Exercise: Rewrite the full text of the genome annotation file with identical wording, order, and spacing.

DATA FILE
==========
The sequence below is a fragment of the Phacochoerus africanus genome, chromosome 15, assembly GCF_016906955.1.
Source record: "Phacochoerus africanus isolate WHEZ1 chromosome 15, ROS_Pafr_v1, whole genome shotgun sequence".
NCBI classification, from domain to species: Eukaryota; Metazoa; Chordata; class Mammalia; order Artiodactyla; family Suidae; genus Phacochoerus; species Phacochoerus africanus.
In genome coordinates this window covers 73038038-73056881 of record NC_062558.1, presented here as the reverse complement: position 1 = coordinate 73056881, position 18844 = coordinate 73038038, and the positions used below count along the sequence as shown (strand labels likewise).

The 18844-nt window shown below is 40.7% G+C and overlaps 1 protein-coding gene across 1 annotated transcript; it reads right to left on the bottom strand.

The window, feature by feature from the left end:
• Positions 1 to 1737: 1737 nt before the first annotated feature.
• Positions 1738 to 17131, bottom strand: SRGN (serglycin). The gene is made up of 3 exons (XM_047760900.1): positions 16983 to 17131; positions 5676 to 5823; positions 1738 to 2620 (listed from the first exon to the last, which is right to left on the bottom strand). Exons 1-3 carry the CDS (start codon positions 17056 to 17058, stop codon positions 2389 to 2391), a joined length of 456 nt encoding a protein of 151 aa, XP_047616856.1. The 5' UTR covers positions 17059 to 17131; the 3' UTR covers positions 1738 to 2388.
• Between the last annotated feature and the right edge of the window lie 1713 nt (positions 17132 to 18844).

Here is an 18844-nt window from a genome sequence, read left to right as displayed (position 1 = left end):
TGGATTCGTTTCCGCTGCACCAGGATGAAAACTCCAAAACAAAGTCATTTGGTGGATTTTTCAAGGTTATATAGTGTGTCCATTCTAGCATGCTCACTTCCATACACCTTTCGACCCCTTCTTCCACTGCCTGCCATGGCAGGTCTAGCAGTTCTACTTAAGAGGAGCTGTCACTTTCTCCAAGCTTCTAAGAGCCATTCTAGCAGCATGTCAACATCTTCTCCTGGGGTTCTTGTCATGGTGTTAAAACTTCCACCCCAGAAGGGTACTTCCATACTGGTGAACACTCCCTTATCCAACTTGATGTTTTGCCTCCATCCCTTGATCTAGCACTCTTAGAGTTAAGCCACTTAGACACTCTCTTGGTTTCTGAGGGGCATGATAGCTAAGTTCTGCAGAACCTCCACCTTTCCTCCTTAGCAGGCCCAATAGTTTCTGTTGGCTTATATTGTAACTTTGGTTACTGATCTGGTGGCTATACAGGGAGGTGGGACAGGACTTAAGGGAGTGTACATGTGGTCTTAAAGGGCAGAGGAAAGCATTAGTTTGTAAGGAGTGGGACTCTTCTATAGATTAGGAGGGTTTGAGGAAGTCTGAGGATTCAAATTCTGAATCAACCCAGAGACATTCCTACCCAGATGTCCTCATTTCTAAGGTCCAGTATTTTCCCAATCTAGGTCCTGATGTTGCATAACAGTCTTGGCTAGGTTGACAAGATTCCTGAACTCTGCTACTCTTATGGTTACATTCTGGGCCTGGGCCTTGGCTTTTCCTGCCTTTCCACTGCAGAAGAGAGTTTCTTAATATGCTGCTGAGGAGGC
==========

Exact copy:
The sequence below is a fragment of the Phacochoerus africanus genome, chromosome 15, assembly GCF_016906955.1.
Source record: "Phacochoerus africanus isolate WHEZ1 chromosome 15, ROS_Pafr_v1, whole genome shotgun sequence".
NCBI classification, from domain to species: Eukaryota; Metazoa; Chordata; class Mammalia; order Artiodactyla; family Suidae; genus Phacochoerus; species Phacochoerus africanus.
In genome coordinates this window covers 73038038-73056881 of record NC_062558.1, presented here as the reverse complement: position 1 = coordinate 73056881, position 18844 = coordinate 73038038, and the positions used below count along the sequence as shown (strand labels likewise).

The 18844-nt window shown below is 40.7% G+C and overlaps 1 protein-coding gene across 1 annotated transcript; it reads right to left on the bottom strand.

The window, feature by feature from the left end:
• Positions 1 to 1737: 1737 nt before the first annotated feature.
• Positions 1738 to 17131, bottom strand: SRGN (serglycin). The gene is made up of 3 exons (XM_047760900.1): positions 16983 to 17131; positions 5676 to 5823; positions 1738 to 2620 (listed from the first exon to the last, which is right to left on the bottom strand). Exons 1-3 carry the CDS (start codon positions 17056 to 17058, stop codon positions 2389 to 2391), a joined length of 456 nt encoding a protein of 151 aa, XP_047616856.1. The 5' UTR covers positions 17059 to 17131; the 3' UTR covers positions 1738 to 2388.
• Between the last annotated feature and the right edge of the window lie 1713 nt (positions 17132 to 18844).

Here is an 18844-nt window from a genome sequence, read left to right as displayed (position 1 = left end):
TGGATTCGTTTCCGCTGCACCAGGATGAAAACTCCAAAACAAAGTCATTTGGTGGATTTTTCAAGGTTATATAGTGTGTCCATTCTAGCATGCTCACTTCCATACACCTTTCGACCCCTTCTTCCACTGCCTGCCATGGCAGGTCTAGCAGTTCTACTTAAGAGGAGCTGTCACTTTCTCCAAGCTTCTAAGAGCCATTCTAGCAGCATGTCAACATCTTCTCCTGGGGTTCTTGTCATGGTGTTAAAACTTCCACCCCAGAAGGGTACTTCCATACTGGTGAACACTCCCTTATCCAACTTGATGTTTTGCCTCCATCCCTTGATCTAGCACTCTTAGAGTTAAGCCACTTAGACACTCTCTTGGTTTCTGAGGGGCATGATAGCTAAGTTCTGCAGAACCTCCACCTTTCCTCCTTAGCAGGCCCAATAGTTTCTGTTGGCTTATATTGTAACTTTGGTTACTGATCTGGTGGCTATACAGGGAGGTGGGACAGGACTTAAGGGAGTGTACATGTGGTCTTAAAGGGCAGAGGAAAGCATTAGTTTGTAAGGAGTGGGACTCTTCTATAGATTAGGAGGGTTTGAGGAAGTCTGAGGATTCAAATTCTGAATCAACCCAGAGACATTCCTACCCAGATGTCCTCATTTCTAAGGTCCAGTATTTTCCCAATCTAGGTCCTGATGTTGCATAACAGTCTTGGCTAGGTTGACAAGATTCCTGAACTCTGCTACTCTTATGGTTACATTCTGGGCCTGGGCCTTGGCTTTTCCTGCCTTTCCACTGCAGAAGAGAGTTTCTTAATATGCTGCTGAGGAGGC